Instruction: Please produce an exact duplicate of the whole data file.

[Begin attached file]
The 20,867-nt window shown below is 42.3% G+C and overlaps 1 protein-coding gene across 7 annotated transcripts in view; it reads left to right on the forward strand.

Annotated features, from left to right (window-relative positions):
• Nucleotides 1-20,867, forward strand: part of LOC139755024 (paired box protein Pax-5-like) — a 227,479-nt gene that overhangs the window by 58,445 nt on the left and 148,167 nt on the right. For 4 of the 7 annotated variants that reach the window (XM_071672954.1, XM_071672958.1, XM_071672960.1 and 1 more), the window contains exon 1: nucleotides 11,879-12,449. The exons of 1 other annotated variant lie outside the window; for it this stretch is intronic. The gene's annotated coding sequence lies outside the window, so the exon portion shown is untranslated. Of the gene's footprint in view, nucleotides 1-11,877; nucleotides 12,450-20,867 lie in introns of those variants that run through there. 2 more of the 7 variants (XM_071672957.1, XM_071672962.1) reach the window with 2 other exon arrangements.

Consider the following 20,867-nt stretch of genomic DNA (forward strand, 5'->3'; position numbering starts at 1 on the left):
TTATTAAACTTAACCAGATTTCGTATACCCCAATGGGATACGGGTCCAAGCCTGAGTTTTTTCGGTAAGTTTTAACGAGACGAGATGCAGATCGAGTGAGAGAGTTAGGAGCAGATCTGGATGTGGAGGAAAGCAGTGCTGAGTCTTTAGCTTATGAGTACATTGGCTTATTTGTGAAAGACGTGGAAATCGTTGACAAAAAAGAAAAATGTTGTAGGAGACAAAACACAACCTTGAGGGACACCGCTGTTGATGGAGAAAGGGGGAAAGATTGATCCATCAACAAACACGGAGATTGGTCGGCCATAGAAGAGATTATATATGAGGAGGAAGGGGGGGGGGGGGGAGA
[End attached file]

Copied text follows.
The 20,867-nt window shown below is 42.3% G+C and overlaps 1 protein-coding gene across 7 annotated transcripts in view; it reads left to right on the forward strand.

Annotated features, from left to right (window-relative positions):
• Nucleotides 1-20,867, forward strand: part of LOC139755024 (paired box protein Pax-5-like) — a 227,479-nt gene that overhangs the window by 58,445 nt on the left and 148,167 nt on the right. For 4 of the 7 annotated variants that reach the window (XM_071672954.1, XM_071672958.1, XM_071672960.1 and 1 more), the window contains exon 1: nucleotides 11,879-12,449. The exons of 1 other annotated variant lie outside the window; for it this stretch is intronic. The gene's annotated coding sequence lies outside the window, so the exon portion shown is untranslated. Of the gene's footprint in view, nucleotides 1-11,877; nucleotides 12,450-20,867 lie in introns of those variants that run through there. 2 more of the 7 variants (XM_071672957.1, XM_071672962.1) reach the window with 2 other exon arrangements.

Consider the following 20,867-nt stretch of genomic DNA (forward strand, 5'->3'; position numbering starts at 1 on the left):
TTATTAAACTTAACCAGATTTCGTATACCCCAATGGGATACGGGTCCAAGCCTGAGTTTTTTCGGTAAGTTTTAACGAGACGAGATGCAGATCGAGTGAGAGAGTTAGGAGCAGATCTGGATGTGGAGGAAAGCAGTGCTGAGTCTTTAGCTTATGAGTACATTGGCTTATTTGTGAAAGACGTGGAAATCGTTGACAAAAAAGAAAAATGTTGTAGGAGACAAAACACAACCTTGAGGGACACCGCTGTTGATGGAGAAAGGGGGAAAGATTGATCCATCAACAAACACGGAGATTGGTCGGCCATAGAAGAGATTATATATGAGGAGGAAGGGGGGGGGGGGGGAGA